Olentangy Schools teachers get creative with distance learning

JIM FISCHER
editorial@thisweeknews.com
Olentangy Schools third-grade teacher Donna Laughlin created a bitmoji selfie and classroom she used for the first day of school.

On the first day of school, Olentangy Schools science teacher Kaylee Boyer's high school chemistry students watched Boyer eat a candle.

At least, that's how it appeared to Boyer's students as they watched on screens, participating in the district's Committed Distance Learning attendance model.

The "candle" actually was a cheese stick with a partially burned almond pushed into one end. The oils in the almond will light, giving it the appearance of a flame. And Boyer took a bite, on camera.

"Science is about observation and inference," Boyer explained. "The lesson was that inferences aren't always correct. That was the end of class."

When Olentangy Schools officials made the decision to offer full-time virtual learning to families in response to the COVID-19 coronavirus pandemic, they knew they also would be asking some teachers to deal with a different kind of classroom.

Administrators knew it was possible, if often uncomfortable, given the experiences of this past spring, when schools were shut down with little to no notice for students, families and teachers.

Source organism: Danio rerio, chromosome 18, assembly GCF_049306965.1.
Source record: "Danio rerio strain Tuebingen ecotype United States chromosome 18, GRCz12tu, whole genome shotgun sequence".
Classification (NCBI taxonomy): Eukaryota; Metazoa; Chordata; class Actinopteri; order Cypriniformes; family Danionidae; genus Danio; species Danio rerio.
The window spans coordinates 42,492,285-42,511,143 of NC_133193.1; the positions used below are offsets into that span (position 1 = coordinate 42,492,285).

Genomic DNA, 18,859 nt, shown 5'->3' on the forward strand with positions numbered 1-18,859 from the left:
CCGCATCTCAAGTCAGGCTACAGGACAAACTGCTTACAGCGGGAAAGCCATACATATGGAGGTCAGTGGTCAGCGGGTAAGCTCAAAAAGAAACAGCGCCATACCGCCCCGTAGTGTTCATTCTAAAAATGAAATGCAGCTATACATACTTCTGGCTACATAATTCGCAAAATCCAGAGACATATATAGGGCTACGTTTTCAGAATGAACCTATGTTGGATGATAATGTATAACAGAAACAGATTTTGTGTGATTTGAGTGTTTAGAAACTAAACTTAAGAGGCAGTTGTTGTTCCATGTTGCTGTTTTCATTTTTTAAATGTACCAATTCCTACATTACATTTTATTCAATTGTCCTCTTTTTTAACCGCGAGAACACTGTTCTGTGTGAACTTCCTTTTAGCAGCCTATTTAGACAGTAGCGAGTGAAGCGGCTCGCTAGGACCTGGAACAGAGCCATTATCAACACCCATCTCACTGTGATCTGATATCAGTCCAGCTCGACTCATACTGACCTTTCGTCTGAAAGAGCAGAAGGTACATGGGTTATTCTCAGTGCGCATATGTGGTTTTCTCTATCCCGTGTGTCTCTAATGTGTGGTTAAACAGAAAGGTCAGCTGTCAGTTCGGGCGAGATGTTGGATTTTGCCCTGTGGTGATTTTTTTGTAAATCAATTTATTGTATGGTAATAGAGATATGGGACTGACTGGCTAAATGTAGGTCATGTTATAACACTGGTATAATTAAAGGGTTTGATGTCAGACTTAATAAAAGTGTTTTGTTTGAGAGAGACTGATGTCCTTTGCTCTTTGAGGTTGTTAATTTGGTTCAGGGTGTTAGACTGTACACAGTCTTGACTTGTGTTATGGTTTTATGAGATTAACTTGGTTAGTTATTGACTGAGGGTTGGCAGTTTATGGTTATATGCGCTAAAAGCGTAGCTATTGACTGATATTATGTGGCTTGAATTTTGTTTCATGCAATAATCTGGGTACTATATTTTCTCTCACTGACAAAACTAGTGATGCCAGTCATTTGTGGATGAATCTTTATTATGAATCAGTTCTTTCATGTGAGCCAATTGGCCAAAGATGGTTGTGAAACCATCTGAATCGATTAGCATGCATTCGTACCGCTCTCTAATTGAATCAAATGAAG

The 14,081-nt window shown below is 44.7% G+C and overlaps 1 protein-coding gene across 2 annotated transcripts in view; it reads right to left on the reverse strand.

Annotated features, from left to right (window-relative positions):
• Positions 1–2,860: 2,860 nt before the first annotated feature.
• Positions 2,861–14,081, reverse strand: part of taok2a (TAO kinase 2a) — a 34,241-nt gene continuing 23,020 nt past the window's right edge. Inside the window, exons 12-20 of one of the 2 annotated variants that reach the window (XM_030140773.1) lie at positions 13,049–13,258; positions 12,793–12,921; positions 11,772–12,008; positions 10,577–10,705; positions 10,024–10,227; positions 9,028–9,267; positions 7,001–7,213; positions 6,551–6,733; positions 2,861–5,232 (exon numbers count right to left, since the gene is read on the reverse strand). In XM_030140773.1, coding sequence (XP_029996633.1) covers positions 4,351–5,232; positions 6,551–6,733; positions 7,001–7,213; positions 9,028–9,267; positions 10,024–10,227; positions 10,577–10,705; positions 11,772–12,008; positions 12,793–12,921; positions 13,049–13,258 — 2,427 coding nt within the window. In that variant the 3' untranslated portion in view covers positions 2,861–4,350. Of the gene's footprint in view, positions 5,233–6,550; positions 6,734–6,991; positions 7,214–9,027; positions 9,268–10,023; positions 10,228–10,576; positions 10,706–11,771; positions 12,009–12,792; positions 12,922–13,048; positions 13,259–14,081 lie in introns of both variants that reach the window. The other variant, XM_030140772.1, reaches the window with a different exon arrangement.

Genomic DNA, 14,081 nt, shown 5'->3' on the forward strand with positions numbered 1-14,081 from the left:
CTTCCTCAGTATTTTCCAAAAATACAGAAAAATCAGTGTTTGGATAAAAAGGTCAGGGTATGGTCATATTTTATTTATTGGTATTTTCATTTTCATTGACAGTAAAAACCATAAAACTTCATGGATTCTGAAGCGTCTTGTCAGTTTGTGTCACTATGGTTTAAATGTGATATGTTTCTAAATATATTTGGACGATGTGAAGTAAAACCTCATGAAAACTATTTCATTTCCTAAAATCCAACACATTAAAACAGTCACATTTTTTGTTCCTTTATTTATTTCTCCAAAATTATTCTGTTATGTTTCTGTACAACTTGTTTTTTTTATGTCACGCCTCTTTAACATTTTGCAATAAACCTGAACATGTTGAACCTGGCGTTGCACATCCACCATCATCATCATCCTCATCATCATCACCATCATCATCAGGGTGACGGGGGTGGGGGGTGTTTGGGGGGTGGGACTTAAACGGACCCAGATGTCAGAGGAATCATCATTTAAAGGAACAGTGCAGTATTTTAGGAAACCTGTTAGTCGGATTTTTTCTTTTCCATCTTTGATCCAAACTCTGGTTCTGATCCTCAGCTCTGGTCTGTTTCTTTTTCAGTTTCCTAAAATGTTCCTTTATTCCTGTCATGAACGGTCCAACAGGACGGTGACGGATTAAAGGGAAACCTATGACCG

Committed to offering, in the words of chief academic officer Jack Fette, "an authentic, albeit new, Olentangy experience," the district set out to find teachers willing to provide instruction in a virtual setting for the approximately 5,400 students who had opted for the district's CDL model.

"An Olentangy experience is an Olentangy teacher-driven curriculum with almost daily interaction," CDL lead administrator Jennifer Furey said. "Committed Distance Learning students are receiving an Olentangy education, as Olentangy teachers are creating the content being taught (and) forming significant relationships with the students. The students therefore are connected to the quality curriculum."

Boyer expressed an interest in CDL teaching early in the process. Not all teachers at the high school and middle school levels who did so were placed in CDL.

Although Boyer had led a "flipped" classroom -- a "blended learning model in which traditional ideas about classroom activities and homework are reversed," according to schoology.com -- in the district's STEM program for several years, she had no experience teaching in an online setting, other than the final part of last school year.

Likewise for third-grade teacher Donna Laughlin. Her extensive background in technology, working for CompuServe in the nascent days of the internet, gave her a level of comfort with some aspects of online instruction. But her 19 years of teaching -- 17 in Olentangy elementary schools, including Indian Springs, Freedom Trail and Liberty Tree -- had included only the closing months of last school year online.